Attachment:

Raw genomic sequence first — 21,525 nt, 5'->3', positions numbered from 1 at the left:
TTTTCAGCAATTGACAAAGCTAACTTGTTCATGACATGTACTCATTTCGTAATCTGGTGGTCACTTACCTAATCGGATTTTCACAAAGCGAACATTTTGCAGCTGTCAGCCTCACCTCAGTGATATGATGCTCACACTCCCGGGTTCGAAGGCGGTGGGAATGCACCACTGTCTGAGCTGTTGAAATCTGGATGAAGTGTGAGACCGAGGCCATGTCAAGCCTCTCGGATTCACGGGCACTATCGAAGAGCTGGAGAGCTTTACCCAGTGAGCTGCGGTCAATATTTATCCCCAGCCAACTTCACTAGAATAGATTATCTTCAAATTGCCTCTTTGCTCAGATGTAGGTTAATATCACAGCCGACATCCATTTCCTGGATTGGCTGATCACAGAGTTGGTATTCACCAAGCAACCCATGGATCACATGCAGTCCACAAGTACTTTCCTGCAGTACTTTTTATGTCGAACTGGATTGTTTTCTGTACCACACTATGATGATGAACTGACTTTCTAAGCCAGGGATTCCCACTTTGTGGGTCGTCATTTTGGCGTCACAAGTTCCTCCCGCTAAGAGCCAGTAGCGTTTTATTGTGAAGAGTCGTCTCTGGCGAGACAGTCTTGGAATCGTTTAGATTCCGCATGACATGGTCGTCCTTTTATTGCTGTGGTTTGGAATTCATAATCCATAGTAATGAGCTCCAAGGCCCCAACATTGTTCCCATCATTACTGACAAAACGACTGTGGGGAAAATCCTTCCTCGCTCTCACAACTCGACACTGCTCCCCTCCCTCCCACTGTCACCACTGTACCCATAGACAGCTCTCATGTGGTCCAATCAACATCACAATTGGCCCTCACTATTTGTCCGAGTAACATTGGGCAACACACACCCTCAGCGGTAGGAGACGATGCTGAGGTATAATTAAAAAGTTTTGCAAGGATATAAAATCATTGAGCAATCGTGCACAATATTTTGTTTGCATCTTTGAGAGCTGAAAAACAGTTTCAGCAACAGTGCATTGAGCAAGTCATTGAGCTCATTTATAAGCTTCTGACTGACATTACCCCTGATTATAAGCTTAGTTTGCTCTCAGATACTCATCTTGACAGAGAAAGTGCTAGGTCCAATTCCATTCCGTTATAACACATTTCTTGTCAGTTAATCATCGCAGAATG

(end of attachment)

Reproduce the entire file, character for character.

Raw genomic sequence first — 21,525 nt, 5'->3', positions numbered from 1 at the left:
TTTTCAGCAATTGACAAAGCTAACTTGTTCATGACATGTACTCATTTCGTAATCTGGTGGTCACTTACCTAATCGGATTTTCACAAAGCGAACATTTTGCAGCTGTCAGCCTCACCTCAGTGATATGATGCTCACACTCCCGGGTTCGAAGGCGGTGGGAATGCACCACTGTCTGAGCTGTTGAAATCTGGATGAAGTGTGAGACCGAGGCCATGTCAAGCCTCTCGGATTCACGGGCACTATCGAAGAGCTGGAGAGCTTTACCCAGTGAGCTGCGGTCAATATTTATCCCCAGCCAACTTCACTAGAATAGATTATCTTCAAATTGCCTCTTTGCTCAGATGTAGGTTAATATCACAGCCGACATCCATTTCCTGGATTGGCTGATCACAGAGTTGGTATTCACCAAGCAACCCATGGATCACATGCAGTCCACAAGTACTTTCCTGCAGTACTTTTTATGTCGAACTGGATTGTTTTCTGTACCACACTATGATGATGAACTGACTTTCTAAGCCAGGGATTCCCACTTTGTGGGTCGTCATTTTGGCGTCACAAGTTCCTCCCGCTAAGAGCCAGTAGCGTTTTATTGTGAAGAGTCGTCTCTGGCGAGACAGTCTTGGAATCGTTTAGATTCCGCATGACATGGTCGTCCTTTTATTGCTGTGGTTTGGAATTCATAATCCATAGTAATGAGCTCCAAGGCCCCAACATTGTTCCCATCATTACTGACAAAACGACTGTGGGGAAAATCCTTCCTCGCTCTCACAACTCGACACTGCTCCCCTCCCTCCCACTGTCACCACTGTACCCATAGACAGCTCTCATGTGGTCCAATCAACATCACAATTGGCCCTCACTATTTGTCCGAGTAACATTGGGCAACACACACCCTCAGCGGTAGGAGACGATGCTGAGGTATAATTAAAAAGTTTTGCAAGGATATAAAATCATTGAGCAATCGTGCACAATATTTTGTTTGCATCTTTGAGAGCTGAAAAACAGTTTCAGCAACAGTGCATTGAGCAAGTCATTGAGCTCATTTATAAGCTTCTGACTGACATTACCCCTGATTATAAGCTTAGTTTGCTCTCAGATACTCATCTTGACAGAGAAAGTGCTAGGTCCAATTCCATTCCGTTATAACACATTTCTTGTCAGTTAATCATCGCAGAATG